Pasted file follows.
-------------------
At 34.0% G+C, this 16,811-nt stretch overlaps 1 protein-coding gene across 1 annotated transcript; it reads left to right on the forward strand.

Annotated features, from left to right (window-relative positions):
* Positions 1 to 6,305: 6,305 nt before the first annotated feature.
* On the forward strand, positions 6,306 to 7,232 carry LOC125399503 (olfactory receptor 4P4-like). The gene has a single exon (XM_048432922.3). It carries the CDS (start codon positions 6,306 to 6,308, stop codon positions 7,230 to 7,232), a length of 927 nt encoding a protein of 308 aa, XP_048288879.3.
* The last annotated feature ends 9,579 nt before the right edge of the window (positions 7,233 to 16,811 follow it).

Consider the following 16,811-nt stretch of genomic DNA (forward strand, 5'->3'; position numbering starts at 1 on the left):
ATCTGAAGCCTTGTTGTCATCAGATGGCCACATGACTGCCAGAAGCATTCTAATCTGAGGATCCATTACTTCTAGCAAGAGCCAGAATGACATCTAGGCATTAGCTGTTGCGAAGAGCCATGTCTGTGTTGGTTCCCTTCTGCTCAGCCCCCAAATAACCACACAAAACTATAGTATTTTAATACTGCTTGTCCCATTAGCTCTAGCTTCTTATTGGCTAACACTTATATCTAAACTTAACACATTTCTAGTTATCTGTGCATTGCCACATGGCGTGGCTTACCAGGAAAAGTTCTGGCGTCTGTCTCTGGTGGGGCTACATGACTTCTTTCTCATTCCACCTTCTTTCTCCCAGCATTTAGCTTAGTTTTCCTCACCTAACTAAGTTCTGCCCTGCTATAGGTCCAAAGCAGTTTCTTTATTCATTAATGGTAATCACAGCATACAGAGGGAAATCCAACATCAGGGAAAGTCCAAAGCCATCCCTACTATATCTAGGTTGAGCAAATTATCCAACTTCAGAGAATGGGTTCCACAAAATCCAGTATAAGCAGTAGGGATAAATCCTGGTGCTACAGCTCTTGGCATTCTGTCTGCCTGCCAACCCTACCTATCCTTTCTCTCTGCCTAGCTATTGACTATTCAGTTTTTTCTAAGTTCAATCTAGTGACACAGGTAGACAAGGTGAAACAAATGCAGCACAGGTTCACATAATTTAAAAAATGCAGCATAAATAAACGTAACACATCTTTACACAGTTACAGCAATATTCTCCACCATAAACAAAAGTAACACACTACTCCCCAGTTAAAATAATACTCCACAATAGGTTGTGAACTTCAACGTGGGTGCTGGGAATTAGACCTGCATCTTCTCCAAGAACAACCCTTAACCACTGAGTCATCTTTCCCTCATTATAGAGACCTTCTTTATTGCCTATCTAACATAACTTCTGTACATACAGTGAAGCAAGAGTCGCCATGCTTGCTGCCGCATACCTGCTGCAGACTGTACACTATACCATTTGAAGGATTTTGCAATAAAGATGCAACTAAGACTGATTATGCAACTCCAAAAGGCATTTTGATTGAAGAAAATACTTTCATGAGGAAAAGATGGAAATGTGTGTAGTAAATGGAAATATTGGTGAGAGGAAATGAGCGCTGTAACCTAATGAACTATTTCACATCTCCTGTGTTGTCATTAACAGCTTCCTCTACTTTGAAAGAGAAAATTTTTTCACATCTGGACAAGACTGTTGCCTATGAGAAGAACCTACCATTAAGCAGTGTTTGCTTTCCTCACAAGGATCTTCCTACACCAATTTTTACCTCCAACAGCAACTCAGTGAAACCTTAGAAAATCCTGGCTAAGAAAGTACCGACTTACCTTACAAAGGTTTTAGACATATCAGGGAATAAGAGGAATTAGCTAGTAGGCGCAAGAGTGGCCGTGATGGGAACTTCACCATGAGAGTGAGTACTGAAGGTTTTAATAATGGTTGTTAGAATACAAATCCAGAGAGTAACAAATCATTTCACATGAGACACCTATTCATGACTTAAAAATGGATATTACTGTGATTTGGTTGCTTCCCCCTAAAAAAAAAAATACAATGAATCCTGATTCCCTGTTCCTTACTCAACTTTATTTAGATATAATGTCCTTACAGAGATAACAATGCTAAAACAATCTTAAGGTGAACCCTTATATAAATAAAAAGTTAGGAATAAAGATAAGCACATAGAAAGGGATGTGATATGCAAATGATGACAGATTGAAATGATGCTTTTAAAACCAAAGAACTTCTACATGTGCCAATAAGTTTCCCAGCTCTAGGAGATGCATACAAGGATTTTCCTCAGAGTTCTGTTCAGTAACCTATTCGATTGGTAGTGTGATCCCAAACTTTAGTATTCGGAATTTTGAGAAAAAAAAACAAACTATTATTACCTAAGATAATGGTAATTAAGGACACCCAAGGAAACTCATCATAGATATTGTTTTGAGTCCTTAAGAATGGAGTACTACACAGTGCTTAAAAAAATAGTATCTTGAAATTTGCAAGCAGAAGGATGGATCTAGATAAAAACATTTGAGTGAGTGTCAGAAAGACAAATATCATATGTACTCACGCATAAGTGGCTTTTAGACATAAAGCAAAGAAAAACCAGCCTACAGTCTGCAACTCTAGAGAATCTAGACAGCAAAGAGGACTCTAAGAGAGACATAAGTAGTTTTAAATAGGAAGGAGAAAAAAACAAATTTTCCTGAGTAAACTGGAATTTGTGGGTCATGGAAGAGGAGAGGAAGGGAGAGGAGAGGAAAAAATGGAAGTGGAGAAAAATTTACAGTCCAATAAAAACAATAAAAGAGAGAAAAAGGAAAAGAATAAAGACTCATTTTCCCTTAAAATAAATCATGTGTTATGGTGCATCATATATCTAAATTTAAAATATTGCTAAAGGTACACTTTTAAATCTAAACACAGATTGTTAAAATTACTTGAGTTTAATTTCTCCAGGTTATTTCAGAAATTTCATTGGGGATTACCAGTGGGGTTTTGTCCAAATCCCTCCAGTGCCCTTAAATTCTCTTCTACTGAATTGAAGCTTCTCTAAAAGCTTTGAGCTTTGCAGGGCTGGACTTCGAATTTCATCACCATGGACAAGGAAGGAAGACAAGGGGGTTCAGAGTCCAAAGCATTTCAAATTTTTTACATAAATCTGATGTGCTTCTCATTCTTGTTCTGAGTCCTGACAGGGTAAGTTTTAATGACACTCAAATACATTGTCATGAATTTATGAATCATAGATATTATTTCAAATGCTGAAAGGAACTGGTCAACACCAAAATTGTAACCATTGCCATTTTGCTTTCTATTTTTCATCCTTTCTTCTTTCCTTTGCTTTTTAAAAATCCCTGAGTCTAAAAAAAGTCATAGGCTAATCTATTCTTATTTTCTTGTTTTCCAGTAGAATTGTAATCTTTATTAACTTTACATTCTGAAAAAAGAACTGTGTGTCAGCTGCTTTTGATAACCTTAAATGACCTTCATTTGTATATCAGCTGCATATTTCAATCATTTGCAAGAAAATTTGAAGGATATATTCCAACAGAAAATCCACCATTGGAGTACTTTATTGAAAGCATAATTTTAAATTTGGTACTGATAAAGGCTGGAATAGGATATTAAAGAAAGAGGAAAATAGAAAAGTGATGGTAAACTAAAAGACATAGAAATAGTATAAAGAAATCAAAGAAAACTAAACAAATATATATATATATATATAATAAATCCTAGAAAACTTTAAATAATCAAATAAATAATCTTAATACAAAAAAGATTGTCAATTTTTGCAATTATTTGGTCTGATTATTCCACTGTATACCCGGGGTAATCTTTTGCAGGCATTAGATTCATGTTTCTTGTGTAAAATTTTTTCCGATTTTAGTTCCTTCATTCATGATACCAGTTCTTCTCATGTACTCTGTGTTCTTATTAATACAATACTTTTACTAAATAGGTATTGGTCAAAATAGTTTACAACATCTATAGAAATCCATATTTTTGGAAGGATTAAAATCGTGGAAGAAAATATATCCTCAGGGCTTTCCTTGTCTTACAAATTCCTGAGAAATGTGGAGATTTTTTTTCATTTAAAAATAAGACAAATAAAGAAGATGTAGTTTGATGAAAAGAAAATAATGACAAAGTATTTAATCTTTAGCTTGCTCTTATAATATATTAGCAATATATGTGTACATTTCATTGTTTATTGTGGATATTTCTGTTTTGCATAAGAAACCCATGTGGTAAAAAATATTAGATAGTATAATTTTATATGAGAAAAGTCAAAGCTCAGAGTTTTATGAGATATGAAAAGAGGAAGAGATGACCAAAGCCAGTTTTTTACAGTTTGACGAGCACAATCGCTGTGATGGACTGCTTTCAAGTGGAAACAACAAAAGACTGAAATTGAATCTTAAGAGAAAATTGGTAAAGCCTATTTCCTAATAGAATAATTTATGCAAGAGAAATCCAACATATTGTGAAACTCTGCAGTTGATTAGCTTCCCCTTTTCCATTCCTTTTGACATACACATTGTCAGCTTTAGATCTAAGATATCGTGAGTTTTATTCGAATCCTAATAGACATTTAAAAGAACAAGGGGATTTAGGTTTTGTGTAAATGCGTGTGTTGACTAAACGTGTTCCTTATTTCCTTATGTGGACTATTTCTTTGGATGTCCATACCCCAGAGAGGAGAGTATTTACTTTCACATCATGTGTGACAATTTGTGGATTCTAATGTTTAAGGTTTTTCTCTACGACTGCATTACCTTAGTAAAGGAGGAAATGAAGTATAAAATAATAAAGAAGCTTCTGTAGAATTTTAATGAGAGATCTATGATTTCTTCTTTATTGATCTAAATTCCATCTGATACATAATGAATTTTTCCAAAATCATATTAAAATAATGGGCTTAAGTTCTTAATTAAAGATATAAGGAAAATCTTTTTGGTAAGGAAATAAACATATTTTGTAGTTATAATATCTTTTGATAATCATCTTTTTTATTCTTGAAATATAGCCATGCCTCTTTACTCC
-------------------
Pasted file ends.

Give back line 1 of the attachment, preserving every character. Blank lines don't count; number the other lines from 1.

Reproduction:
At 34.0% G+C, this 16,811-nt stretch overlaps 1 protein-coding gene across 1 annotated transcript; it reads left to right on the forward strand.